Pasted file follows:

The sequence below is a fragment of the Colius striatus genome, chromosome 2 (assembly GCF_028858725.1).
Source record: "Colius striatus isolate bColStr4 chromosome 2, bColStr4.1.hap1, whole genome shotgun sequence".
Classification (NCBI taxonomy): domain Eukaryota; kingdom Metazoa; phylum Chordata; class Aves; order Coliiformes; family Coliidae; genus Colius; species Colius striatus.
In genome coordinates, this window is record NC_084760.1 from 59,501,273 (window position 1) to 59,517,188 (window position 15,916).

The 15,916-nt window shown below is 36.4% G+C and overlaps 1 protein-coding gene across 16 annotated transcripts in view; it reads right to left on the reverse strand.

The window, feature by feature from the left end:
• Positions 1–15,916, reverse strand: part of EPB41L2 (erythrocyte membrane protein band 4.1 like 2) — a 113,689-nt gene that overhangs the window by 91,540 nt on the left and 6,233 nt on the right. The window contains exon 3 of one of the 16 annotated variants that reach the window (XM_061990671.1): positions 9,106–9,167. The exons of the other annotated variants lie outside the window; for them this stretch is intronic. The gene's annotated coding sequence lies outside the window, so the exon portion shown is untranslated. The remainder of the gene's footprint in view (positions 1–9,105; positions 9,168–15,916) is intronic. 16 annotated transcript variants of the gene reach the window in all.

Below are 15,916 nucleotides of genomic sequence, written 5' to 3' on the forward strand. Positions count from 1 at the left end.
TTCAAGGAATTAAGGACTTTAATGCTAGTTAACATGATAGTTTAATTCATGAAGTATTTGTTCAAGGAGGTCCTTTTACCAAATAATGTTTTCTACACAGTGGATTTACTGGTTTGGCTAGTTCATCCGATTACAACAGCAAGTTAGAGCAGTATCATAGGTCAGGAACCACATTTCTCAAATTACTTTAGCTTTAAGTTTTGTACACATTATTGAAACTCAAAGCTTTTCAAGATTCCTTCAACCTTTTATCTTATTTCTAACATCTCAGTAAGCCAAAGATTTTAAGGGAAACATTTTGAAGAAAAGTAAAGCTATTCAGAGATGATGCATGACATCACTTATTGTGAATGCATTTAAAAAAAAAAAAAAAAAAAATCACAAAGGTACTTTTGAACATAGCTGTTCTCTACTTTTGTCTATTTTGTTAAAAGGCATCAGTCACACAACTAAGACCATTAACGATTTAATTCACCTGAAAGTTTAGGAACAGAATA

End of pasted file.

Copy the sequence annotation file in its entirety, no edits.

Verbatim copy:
The sequence below is a fragment of the Colius striatus genome, chromosome 2 (assembly GCF_028858725.1).
Source record: "Colius striatus isolate bColStr4 chromosome 2, bColStr4.1.hap1, whole genome shotgun sequence".
Classification (NCBI taxonomy): domain Eukaryota; kingdom Metazoa; phylum Chordata; class Aves; order Coliiformes; family Coliidae; genus Colius; species Colius striatus.
In genome coordinates, this window is record NC_084760.1 from 59,501,273 (window position 1) to 59,517,188 (window position 15,916).

The 15,916-nt window shown below is 36.4% G+C and overlaps 1 protein-coding gene across 16 annotated transcripts in view; it reads right to left on the reverse strand.

The window, feature by feature from the left end:
• Positions 1–15,916, reverse strand: part of EPB41L2 (erythrocyte membrane protein band 4.1 like 2) — a 113,689-nt gene that overhangs the window by 91,540 nt on the left and 6,233 nt on the right. The window contains exon 3 of one of the 16 annotated variants that reach the window (XM_061990671.1): positions 9,106–9,167. The exons of the other annotated variants lie outside the window; for them this stretch is intronic. The gene's annotated coding sequence lies outside the window, so the exon portion shown is untranslated. The remainder of the gene's footprint in view (positions 1–9,105; positions 9,168–15,916) is intronic. 16 annotated transcript variants of the gene reach the window in all.

Below are 15,916 nucleotides of genomic sequence, written 5' to 3' on the forward strand. Positions count from 1 at the left end.
TTCAAGGAATTAAGGACTTTAATGCTAGTTAACATGATAGTTTAATTCATGAAGTATTTGTTCAAGGAGGTCCTTTTACCAAATAATGTTTTCTACACAGTGGATTTACTGGTTTGGCTAGTTCATCCGATTACAACAGCAAGTTAGAGCAGTATCATAGGTCAGGAACCACATTTCTCAAATTACTTTAGCTTTAAGTTTTGTACACATTATTGAAACTCAAAGCTTTTCAAGATTCCTTCAACCTTTTATCTTATTTCTAACATCTCAGTAAGCCAAAGATTTTAAGGGAAACATTTTGAAGAAAAGTAAAGCTATTCAGAGATGATGCATGACATCACTTATTGTGAATGCATTTAAAAAAAAAAAAAAAAAAAATCACAAAGGTACTTTTGAACATAGCTGTTCTCTACTTTTGTCTATTTTGTTAAAAGGCATCAGTCACACAACTAAGACCATTAACGATTTAATTCACCTGAAAGTTTAGGAACAGAATA